Chronic pain is prevalent in children and adolescents, with headaches being most common. Quality assessment indicated that most epidemiological studies do not meet quality criteria.
Chronic and recurrent pain not associated with a disease is very common in childhood and adolescence, but studies of pain prevalence have yielded inconsistent findings. This systematic review examined studies of chronic and recurrent pain prevalence to provide updated aggregated prevalence rates. The review also examined correlates of chronic and recurrent pain such as age, sex, and psychosocial functioning. Studies of pain prevalence rates in children and adolescents published in English or French between 1991 and 2009 were identified using EMBASE, Medline, CINAHL, and PsycINFO databases. Of 185 published papers yielded by the search, 58 met inclusion criteria and were reviewed, and 41 were included in the review. Two independent reviewers screened papers for inclusion, extracted data, and assessed the quality of studies. Prevalence rates ranged substantially, and were as follows: headache: 8–83%; abdominal pain: 4–53%; back pain: 14–24%; musculoskeletal pain: 4–40%; multiple pains: 4–49%; other pains: 5–88%. Pain prevalence rates were generally higher in girls and increased with age for most pain types. Lower socioeconomic status was associated with higher pain prevalence especially for headache. Most studies did not meet quality criteria.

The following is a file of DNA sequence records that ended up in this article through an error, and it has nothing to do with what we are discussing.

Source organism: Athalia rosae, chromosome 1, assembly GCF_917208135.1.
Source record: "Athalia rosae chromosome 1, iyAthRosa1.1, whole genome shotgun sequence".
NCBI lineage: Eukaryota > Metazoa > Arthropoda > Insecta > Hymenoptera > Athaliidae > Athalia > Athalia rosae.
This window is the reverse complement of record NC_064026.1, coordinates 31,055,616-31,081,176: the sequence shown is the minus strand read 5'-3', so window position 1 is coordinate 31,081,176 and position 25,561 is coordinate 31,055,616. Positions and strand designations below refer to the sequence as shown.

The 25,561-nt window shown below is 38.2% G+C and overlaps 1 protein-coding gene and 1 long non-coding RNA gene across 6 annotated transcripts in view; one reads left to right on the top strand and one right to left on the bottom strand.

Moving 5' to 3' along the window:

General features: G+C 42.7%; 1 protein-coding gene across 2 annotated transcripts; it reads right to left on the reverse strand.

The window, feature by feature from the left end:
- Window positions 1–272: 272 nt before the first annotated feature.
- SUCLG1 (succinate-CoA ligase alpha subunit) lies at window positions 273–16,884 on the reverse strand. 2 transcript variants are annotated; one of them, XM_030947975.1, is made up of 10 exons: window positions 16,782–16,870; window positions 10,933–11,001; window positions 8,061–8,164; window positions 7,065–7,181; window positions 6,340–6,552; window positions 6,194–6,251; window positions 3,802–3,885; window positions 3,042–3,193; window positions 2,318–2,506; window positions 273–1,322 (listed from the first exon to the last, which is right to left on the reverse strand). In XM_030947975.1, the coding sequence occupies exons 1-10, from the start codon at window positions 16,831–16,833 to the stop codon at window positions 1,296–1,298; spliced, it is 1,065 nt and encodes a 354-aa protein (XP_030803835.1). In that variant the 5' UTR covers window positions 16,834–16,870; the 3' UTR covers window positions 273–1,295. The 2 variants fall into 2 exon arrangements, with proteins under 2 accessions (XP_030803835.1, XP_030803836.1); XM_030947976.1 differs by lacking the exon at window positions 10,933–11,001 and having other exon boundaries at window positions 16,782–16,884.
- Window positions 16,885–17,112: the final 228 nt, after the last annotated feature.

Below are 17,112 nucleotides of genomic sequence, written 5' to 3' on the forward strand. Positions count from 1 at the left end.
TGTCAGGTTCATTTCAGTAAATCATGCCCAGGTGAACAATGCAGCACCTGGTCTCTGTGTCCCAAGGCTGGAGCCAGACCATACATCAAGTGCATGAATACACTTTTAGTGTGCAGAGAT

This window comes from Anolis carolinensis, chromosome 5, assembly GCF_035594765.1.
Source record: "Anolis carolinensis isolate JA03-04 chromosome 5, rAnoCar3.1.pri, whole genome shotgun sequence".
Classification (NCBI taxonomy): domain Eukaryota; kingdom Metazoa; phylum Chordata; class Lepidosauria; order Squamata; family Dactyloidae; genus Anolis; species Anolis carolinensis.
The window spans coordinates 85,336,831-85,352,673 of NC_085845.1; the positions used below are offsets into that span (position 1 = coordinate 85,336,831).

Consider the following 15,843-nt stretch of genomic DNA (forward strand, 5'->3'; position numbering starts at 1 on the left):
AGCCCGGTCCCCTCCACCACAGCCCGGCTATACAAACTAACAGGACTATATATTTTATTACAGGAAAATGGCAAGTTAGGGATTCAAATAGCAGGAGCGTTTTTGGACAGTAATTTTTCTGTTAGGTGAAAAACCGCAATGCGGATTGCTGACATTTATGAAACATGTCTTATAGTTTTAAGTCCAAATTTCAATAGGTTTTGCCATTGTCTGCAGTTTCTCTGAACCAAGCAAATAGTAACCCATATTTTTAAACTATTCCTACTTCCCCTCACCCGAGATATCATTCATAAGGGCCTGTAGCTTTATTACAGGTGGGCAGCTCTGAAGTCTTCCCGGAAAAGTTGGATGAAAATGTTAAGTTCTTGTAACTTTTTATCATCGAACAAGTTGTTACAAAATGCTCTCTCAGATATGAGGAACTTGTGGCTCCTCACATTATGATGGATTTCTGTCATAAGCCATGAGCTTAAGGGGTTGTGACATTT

Sponsorships or competing interests that may be relevant to content are disclosed at the end of this article.
aMount Saint Vincent University, Halifax, NS, Canada
bDalhousie University and IWK Health Centre, Halifax, NS, Canada
cSt. Mary’s University, Halifax, NS, Canada
*Corresponding author. Address: Faculty of Education, Mount Saint Vincent University, 166 Bedford Highway, Halifax, NS, Canada B3M 2J6. Tel.: +1 902 457 6788.
Submitted September 24, 2010; revised July 14, 2011; accepted July 21, 2011.